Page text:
The Houses That Dripped Blood
June 8, 2015 3:29 PM   Subscribe

The BBC's Matthew Sweet explores the gruesome and wildly productive rivalry between two greats of UK horror: A half hour of satisfying radio for anyone who ever stayed up late (or searched, mostly in vain, through a local video store) for "Curse of Frankenstein" or "Vault of Horror":

From the program description:

Hammer was the most successful British film company of all time but, throughout its heyday in the 60s and 70s, it did battle with a much smaller, poorer, creative, upstart rival - Amicus films. Amicus was a small British horror studio that pioneered the much loved 'portmanteau' picture, such as Tales of the Crypt and Vault of Horror - each movie a composite of four or five short stories, whose connection is revealed at the end.

Horror aficionado and film buff Matthew Sweet explores the productive rivalry between the two contenders for the heart and soul of British horror, in a blood-curdling tale of low budget, gore spattered one-upmanship that's full of chilling atmosphere and fun.


Amicus Productions on YouTube:

"Dr. Terror's House of Horrors" (1965)
"The House That Dripped Blood" (1971)
"Tales from the Crypt" (1972)
"And Now the Screaming Starts" (1973)
"The Beast Must Die" (1974)

Hammer Films on YouTube (a wildly subjective "best of"):

"Horror of Dracula" (1958)
"Plague of the Zombies" (1966)
"Quartermass and the Pit" (1967)
"The Devil Rides Out" (1968)

Further reading:
Blood and Gutsiness: The Extraordinary Story of Amicus Studios
The Horror Vault: A History of Hammer Studios
posted by ryanshepard (17 comments total) 34 users marked this as a favorite
 
I love Devil Rides Out a lot. Great post; a lot to delve into here.
posted by sandettie light vessel automatic at 4:11 PM on June 8, 2015


Huh. I always thought The Beast Must Die (which gave the world the werewolf break) was a Hammer production.
posted by dortmunder at 4:26 PM on June 8, 2015


I always thought The Beast Must Die (which gave the world the werewolf break) was a Hammer production.

As pointed out in the documentary, the waters get muddy after "Dracula A.D. 1972", Hammer's hilariously ill-advised venture into then-modern Britain. Before that, if it wasn't "Middle Europe recreated on a back lot in Slough", you could often be reasonably sure it was a Amicus picture.
posted by ryanshepard at 4:33 PM on June 8, 2015 [1 favorite]


Hammer and Amicus both owe a lot to Ealing's horror anthology feature Dead of Night from 1945. (Amicus also owes Ealing's Train of Events to a lesser extent.)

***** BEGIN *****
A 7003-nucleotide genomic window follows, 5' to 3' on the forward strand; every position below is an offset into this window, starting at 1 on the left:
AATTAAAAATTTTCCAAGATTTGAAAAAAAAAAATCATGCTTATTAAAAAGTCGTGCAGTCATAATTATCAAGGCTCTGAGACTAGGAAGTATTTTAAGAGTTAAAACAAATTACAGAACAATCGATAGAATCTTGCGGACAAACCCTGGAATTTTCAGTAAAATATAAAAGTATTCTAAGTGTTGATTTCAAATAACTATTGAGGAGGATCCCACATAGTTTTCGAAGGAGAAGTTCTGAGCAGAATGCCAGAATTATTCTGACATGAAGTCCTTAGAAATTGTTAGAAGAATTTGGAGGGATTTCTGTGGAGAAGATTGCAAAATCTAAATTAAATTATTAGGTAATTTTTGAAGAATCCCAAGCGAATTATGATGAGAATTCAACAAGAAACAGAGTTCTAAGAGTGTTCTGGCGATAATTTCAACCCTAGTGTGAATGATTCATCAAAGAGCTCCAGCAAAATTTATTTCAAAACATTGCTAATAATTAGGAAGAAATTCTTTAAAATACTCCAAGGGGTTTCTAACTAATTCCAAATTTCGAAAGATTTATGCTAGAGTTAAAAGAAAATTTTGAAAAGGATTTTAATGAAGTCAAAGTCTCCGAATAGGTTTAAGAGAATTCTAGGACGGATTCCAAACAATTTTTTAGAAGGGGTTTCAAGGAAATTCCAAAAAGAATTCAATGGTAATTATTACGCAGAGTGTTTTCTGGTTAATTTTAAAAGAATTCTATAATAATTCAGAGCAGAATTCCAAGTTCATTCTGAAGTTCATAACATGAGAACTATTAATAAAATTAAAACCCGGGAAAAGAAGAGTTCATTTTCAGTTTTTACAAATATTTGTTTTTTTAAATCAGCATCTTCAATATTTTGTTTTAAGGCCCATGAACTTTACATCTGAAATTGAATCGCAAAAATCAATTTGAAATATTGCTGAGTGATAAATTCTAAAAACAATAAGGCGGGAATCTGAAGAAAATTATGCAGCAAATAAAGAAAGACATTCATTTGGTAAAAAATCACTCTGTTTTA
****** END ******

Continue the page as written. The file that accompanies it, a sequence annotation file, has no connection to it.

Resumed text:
posted by infinitewindow at 4:47 PM on June 8, 2015 [1 favorite]


the werewolf break

Felt like it needed more Carol Vorderman.
posted by Wolfdog at 4:51 PM on June 8, 2015


I love Lee and Cushing, but I watched Horror of Dracula a while ago, and it was pretty funny to hear Peter's feet clomp, clomp, clomping as he dashed up the plywood stairway in that 400 year old castle.
posted by Trochanter at 5:19 PM on June 8, 2015 [2 favorites]


It kind of amazes me how lush the sets for some of the Hammer films are. They're pretty entertaining and I think they have aged rather well.
posted by overeducated_alligator at 5:50 PM on June 8, 2015 [1 favorite]


I have so much love for the Amicus anthologies.
posted by Faint of Butt at 6:12 PM on June 8, 2015


Hammer fans may also enjoy: Panic on the Trans-Siberian Express
TrailerFull Movie English HD - YouTube
posted by 0rison at 7:53 PM on June 8, 2015 [1 favorite]


I love Devil Rides Out a lot. Great post; a lot to delve into here.

Yes, but I have to suppress my urge to tell Satan to take "just a jump to the left."
posted by jonp72 at 8:28 PM on June 8, 2015


I've got to admit I'm on team Amicus... Hammer films just seem so slow now. And Amicus had some truely bonkers ideas - not too long ago I watched Tales That Witness Madness with one of the stories about a guy falling in love with a tree to the immense annoyance of his wife Joan Collins.
posted by fearfulsymmetry at 11:50 PM on June 8, 2015 [2 favorites]


Hammer was (fairly) recently resurrected, and has produced a couple of decent things (the US Let Me In and The Lady in Black), and one low-budget film I thought was pretty great, and in the tradition of British horror from the 70s (you'll notice spiritual connections to both The Wicker Man and Don't Look Now), namely Wake Wood, which also happens to star Aidan Gillen, aka. TV's Littlefinger.
posted by Joakim Ziegler at 1:25 AM on June 9, 2015


It just gets a brief mention in the radio program but I'd definitely recommend the tv series Hammer House of Horror - I did a post of it a while back. The series (may be due to budget) was actually fairly Amicus like with it's stories set in modern times, having some decent actors and being pretty nasty and vicious for telly
posted by fearfulsymmetry at 7:20 AM on June 9, 2015


the werewolf break

Felt like it needed more Carol Vorderman.
posted by Wolfdog


Eponysterical? (as my horror chops extend to being a Carry On Screaming fan and that I thought Vincent Price was a menswear label from the 60s, I think this is the better Werewolf Break.)
posted by Devonian at 7:55 AM on June 9, 2015


Orison, I actually own a DVD of "Horror Express." Both Cushing and Lee are brilliant in it, especially Lee. And it's got Telly Savalas in it, as a Cossack!
posted by nikitabot at 8:01 AM on June 9, 2015


It kind of amazes me how lush the sets for some of the Hammer films are. They're pretty entertaining and I think they have aged rather well.

Love the sets, love the old school colour process. I find the lighting a bit pedestrian.
posted by Trochanter at 8:41 AM on June 9, 2015


It's funny how I remember many of these in black and white. But that's because my brother and I probably first saw them on a black and white TV on a Friday night.
posted by Splunge at 9:27 AM on June 9, 2015


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